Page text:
Thursday, July 05, 2007

Go Away?

I am always surprised, but should not be, by the cruelty people can inflict on one another. This cruelty is especially troubling and intractable when it is encased in, and justified by, societal norms and institutional customs. A recent article (“Shunned from society, widows flock to city to die,” Arwa Damon,,) details the plight of the estimated 40 million widows living in India. Most of them are shunned from society when their husbands die, not for religious reasons but because of tradition -- they are seen as a drain on their families.

Some of them flock to the holy city of Vrindavan, where they wait to die, living on side streets, shuffling along with walking canes. They are forbidden to remarry and must shave their heads. They typically wear white, and others consider even their shadows bad luck. They go to Vrindavan because of the widespread belief that dying there will free them from the cycle of life and death, particularly the plight of being condemned to a widow’s life again.

Seventy-year-old Rada Biswas was married for 50 years. When her husband died she was instantly ostracized by her loves ones, including her son, who told her “You have grown old. Who is going to feed you? Go away.” She now begs for food in front of one of Vrindavan’s temples.

Eighty-five-year-old Promita Das married at 12 and was widowed at 15. The child to whom she gave birth at age 14 died within a year. She spent the rest of her life as an outcast, cleaning houses for a living. “Nobody looked after me, nobody loved me. I survived on my own.”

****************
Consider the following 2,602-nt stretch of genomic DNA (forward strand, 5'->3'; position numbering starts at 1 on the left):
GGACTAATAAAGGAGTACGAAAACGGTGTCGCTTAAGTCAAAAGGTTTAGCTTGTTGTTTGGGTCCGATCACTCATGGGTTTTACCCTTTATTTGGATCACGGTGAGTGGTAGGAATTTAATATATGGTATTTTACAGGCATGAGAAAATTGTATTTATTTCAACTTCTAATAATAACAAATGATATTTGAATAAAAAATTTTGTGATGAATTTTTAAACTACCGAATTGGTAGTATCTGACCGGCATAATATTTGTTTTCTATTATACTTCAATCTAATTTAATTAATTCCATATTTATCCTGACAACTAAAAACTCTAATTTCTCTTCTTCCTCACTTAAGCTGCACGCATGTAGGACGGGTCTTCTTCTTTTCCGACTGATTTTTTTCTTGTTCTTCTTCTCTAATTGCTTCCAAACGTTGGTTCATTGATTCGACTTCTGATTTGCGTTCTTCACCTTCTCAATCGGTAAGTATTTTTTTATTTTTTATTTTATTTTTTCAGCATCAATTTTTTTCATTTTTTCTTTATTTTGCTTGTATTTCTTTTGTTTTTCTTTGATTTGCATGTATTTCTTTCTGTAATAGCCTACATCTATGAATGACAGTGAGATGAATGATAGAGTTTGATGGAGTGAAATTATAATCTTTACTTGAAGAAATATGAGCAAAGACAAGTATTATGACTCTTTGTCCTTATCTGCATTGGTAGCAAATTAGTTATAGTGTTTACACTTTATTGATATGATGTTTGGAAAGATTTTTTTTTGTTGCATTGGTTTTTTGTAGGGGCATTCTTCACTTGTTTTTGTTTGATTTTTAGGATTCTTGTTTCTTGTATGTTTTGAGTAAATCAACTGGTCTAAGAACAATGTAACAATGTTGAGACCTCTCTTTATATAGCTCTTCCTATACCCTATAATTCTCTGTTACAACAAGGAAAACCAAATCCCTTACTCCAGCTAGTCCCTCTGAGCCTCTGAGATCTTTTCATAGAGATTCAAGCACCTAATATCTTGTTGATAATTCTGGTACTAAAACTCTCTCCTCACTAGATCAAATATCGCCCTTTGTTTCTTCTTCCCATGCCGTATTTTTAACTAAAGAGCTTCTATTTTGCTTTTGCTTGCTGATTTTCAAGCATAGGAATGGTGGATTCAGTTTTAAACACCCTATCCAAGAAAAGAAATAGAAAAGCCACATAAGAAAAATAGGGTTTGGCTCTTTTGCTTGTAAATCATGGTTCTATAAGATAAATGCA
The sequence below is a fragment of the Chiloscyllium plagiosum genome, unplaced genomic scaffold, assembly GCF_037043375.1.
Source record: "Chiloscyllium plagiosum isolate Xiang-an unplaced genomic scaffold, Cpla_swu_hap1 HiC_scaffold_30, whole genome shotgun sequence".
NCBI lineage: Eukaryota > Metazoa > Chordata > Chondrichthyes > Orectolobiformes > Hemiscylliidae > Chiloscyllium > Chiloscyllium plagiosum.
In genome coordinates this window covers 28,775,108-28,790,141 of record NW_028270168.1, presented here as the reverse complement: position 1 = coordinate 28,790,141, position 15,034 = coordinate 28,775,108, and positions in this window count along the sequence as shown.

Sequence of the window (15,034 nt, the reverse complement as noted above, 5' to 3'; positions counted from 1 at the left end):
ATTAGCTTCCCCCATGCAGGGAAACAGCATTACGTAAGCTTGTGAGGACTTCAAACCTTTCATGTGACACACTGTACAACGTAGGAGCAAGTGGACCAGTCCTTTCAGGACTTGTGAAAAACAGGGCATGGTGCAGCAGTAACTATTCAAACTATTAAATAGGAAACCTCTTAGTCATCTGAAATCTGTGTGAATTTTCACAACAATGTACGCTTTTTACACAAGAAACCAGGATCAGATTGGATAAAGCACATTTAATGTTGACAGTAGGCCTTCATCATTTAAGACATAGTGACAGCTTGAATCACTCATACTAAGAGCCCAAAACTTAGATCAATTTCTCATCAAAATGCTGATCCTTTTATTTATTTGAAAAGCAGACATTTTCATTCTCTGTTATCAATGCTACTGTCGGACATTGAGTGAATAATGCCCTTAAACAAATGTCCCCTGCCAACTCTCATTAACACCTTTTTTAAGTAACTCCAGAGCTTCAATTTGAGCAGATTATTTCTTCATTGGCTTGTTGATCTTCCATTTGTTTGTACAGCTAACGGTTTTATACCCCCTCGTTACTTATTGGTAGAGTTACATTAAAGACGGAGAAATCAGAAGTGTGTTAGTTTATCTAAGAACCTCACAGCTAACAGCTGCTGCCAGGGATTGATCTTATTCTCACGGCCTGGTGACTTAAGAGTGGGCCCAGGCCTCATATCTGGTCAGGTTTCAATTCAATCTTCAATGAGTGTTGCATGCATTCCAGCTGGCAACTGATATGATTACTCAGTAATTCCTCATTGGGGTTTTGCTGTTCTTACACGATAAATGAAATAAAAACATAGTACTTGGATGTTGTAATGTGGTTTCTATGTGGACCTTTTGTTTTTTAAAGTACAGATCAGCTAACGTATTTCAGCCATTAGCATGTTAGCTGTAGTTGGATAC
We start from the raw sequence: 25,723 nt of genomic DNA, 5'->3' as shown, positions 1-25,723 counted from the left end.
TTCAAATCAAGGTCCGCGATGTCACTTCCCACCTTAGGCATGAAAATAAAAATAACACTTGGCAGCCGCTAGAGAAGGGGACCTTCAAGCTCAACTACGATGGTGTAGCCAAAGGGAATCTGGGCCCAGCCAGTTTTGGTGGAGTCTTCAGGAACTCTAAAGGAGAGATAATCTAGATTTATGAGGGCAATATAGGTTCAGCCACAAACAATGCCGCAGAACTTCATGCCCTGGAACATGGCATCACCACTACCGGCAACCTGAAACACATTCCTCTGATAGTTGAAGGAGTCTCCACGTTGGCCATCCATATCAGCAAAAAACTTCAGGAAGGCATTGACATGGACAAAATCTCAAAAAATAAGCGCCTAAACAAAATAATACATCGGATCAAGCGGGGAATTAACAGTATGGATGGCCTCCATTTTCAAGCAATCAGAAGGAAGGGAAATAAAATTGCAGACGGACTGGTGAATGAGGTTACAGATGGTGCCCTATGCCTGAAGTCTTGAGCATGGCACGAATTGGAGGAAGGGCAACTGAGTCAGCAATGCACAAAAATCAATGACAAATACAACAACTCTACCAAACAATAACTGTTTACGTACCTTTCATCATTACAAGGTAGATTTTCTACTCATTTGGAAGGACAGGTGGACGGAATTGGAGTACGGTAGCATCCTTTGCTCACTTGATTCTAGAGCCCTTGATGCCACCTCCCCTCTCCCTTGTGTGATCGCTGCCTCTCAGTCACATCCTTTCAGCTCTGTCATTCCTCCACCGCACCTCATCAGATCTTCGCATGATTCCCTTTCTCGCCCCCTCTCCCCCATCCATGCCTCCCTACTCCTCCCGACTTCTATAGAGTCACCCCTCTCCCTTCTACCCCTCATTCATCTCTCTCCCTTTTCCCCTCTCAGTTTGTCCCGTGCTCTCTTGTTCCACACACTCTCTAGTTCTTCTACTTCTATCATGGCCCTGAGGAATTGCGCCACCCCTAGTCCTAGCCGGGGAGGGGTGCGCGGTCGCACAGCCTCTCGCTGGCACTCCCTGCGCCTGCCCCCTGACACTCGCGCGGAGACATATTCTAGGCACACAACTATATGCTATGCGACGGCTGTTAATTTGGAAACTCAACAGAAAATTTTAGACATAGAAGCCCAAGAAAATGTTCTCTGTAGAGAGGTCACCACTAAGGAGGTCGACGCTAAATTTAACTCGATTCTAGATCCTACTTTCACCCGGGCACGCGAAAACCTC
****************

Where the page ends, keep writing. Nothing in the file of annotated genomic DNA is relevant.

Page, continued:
The Indian government recognizes the problem and change is starting to take place slowly, very slowly. What caught my eye about this news item was the term “widow.” If there is any category of people in the Bible for whom, over and over, believers are commanded to care for, it is widows (and orphans). “Seek justice, encourage the oppressed, defend the cause of the fatherless, defend the widow,” exhorts the prophet Isaiah (1:17). “The Lord tears down the proud man’s house, but he keeps the widow’s boundaries intact,” teaches Proverbs (15:25). True religion is “to look after widows and orphans in their distress,” James reminds us (1:27). In the early church there was a special ministry to widows, who were also expected to be active in ministry themselves (I Timothy 5).

All of this reminds me how powerful a witness the gospel of Jesus is to the world when we take Jesus seriously and truly live in his name. Granted, the plight of widows in India is extraordinary; many societies practice the cultural value of caring for aging family members. But consider the contrast between the value of expediency (“you are a drain on the family and on society”) and the value of mercy (“you are a child of God created in his image, no matter your plight”). Expediency says abort your handicapped child. Mercy says treasure him or her. Expediency says euthanize your aging parents (medically or socially). Mercy says care for them. This is radical stuff, folks. It is not what we would arrive at in our normal human faculties without the thundering and disrupting and passionately righteous love of God asserting his claim on our lives and calling us to his kingdom work. As G.K. Chesterton famously noted, There’s a reason Christians staff most of the leprosariums in the world.

Listen for the thunder.


Blogger DeShee said...

Orphans too:

3:16 PM  

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